From the "Social" aspect - and I will add now, a view I whole-heartedly think is crap - the man is supposed to be the dominate one in the bedroom, the man is supposed to take the lead, do things his way, and eventually brag to his mates in the pub the following evening.

When you struggle to wash yourself some days, clearly most of that goes out the window. When I am feeling good, I CAN be dominant, I CAN take the lead in the bedroom, and generally when I am feeling semi-normal, that is the case - but if my partner wants to do so, then so be it. However, when my body is not playing fair, she HAS to take over, she HAS to lead and do what she wants to do to me. Pain can take over your sex life, and the act of thrusting in and out - slowly or quickly - can soon get to the point of being too painful to carry on. Energy levels play a similar role, and while I would love to be able to have multi-hour-sex-marathons, the sad reality is my body gives up before getting to the half-marathon point.

I've never been a "Jump On, Have My Way, Jump Off" sort of man, and am actually more than happy for my partner to be satisfied, and be too exhausted to do anything else. Job Well Done, I would say! But as Beth said, the rush of endorphins that come with climax do something to the chemistry of the body that make you feel so good - better than any medication ever can... But there's no way I'd just have sex to reach that point.

We can't "plan" to have sex, not ever. If I am in TOO much pain, or am falling asleep trying to get up the stairs, then generally, we don't do anything. If my body is playing in ANY form though, then it's a case of doing it as per my body.

But, it is difficult, especially if the four points up there are not taken into account... Confidence is the key to everything, and if I feel like a crap lover, am miserable because I've had a hard day, or am feeling very Anti-Me and Angry at how my body is (or is not) functioning, then it does ruin the experience. And of course, a lot of men have issues *ahem* rising to the occasion if they are having any problems with their self-confidence, and this in turn can snowball out of control if they have medical issues.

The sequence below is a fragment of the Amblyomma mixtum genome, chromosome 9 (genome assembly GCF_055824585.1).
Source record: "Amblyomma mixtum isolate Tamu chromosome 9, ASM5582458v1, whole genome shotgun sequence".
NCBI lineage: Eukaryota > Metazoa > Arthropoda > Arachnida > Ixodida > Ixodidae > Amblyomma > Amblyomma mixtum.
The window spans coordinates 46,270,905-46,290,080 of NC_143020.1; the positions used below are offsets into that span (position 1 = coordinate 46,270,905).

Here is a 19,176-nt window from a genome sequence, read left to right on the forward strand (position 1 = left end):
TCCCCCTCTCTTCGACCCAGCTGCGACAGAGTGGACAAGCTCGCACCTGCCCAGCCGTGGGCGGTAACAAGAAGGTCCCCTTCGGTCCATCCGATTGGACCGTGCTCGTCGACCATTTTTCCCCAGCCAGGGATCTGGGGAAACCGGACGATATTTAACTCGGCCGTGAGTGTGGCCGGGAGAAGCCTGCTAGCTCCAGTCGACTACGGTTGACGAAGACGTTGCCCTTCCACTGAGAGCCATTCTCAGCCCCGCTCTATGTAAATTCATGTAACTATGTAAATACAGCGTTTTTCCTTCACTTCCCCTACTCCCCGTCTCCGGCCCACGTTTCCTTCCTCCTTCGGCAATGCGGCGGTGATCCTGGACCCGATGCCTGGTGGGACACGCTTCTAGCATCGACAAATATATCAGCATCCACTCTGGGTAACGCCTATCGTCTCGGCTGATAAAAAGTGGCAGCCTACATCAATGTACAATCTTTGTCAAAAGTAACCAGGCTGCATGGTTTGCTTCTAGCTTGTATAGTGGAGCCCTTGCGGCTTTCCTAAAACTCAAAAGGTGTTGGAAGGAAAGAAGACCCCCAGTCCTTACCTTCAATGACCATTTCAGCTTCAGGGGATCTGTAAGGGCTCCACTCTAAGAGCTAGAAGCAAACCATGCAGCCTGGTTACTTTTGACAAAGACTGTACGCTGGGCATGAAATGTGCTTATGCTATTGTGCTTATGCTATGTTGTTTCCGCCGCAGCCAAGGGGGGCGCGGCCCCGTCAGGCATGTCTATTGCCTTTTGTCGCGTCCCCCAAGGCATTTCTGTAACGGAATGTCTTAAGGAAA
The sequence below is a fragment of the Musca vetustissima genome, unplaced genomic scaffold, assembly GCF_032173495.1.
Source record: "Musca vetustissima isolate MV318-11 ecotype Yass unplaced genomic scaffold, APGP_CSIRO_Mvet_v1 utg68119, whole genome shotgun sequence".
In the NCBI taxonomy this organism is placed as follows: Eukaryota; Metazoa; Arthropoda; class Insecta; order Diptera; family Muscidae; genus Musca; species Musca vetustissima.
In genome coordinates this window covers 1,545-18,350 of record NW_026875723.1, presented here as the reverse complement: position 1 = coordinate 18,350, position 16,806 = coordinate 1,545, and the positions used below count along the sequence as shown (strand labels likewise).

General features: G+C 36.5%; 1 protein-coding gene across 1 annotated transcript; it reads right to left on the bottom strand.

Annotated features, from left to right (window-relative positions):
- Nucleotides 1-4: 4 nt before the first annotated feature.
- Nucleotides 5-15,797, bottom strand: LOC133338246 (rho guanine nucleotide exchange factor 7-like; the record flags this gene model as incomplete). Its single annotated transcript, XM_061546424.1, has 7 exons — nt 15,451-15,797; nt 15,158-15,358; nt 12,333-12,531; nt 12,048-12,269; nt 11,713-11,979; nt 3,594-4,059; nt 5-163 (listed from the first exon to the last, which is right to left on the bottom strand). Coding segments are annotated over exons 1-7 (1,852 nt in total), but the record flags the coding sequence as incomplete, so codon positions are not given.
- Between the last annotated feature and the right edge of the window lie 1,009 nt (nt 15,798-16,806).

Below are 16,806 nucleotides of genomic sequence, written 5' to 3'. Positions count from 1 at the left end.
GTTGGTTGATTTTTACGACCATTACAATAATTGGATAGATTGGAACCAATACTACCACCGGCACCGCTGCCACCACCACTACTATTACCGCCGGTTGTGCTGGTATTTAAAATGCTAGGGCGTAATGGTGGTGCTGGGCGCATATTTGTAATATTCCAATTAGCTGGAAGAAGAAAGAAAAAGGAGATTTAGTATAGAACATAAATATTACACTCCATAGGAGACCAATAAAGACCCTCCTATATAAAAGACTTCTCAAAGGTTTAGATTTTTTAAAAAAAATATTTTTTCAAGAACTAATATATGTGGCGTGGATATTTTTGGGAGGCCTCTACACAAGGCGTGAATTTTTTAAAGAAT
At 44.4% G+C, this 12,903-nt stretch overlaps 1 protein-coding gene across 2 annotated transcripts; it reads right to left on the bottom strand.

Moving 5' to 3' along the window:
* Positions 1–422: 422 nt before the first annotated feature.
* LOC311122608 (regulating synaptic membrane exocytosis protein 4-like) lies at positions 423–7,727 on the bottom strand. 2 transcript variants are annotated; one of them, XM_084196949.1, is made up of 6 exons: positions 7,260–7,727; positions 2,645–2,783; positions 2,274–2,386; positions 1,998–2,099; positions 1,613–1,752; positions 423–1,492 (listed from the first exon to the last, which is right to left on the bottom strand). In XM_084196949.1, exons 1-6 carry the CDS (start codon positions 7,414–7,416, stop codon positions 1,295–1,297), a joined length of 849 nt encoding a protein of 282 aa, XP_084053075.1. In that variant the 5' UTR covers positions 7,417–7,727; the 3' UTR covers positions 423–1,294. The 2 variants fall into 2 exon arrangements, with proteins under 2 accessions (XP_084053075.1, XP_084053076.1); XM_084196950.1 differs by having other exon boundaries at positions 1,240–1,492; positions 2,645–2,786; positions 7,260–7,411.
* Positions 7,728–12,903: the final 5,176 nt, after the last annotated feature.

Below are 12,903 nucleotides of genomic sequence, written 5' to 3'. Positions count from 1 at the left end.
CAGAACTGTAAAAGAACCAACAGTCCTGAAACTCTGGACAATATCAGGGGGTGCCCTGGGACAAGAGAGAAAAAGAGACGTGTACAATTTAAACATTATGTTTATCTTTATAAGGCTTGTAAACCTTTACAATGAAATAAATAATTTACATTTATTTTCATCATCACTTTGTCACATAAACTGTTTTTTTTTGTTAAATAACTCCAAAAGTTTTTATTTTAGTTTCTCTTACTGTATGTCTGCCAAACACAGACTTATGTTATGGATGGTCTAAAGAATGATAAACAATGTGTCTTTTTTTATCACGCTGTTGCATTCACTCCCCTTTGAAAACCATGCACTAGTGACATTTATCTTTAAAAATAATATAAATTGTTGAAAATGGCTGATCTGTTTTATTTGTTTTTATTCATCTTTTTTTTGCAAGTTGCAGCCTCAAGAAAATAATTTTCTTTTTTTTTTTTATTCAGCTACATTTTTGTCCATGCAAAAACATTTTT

I am lucky in that I have a very understanding partner, that is willing to take control when I can't.

There is little, if any, useful advice on the internet about people with invisible illnesses enjoying a full sex life, and it's something that needs to change. I am sure there are other men in the same boat as me, and if I can help or offer advice, then so be it.

There will be more posts, I am sure of it :)


  1. I hope Mr O will guest blog for me again - its hard enough for women to find information and support, in all my internet travels i have rarely come accross support or advice for "sick men"

  2. i needed to read this! Thanx

  3. I have systemic lupus and fibromyalgia. As well as hypthyroidism. I blog over at

  4. Brave Mr O, and much welcomed. I think as we women are the majority of Fibro labelled we forget the men who are also living with the big F.

    Thanks to you and B for the blog xx

  5. Thankyou Mr O (& Fibro-Girl) for this blog entry. My partner is similarly effected by ME & wept when he read this - which expressed much that he cdnt - & realised I cd & do understand. Value what you can manage to do, try not to waste energy in regretting what cant be changed. Lynne

    1. awww thasnk you Lynee - Im so glad it managed to help your partner :) x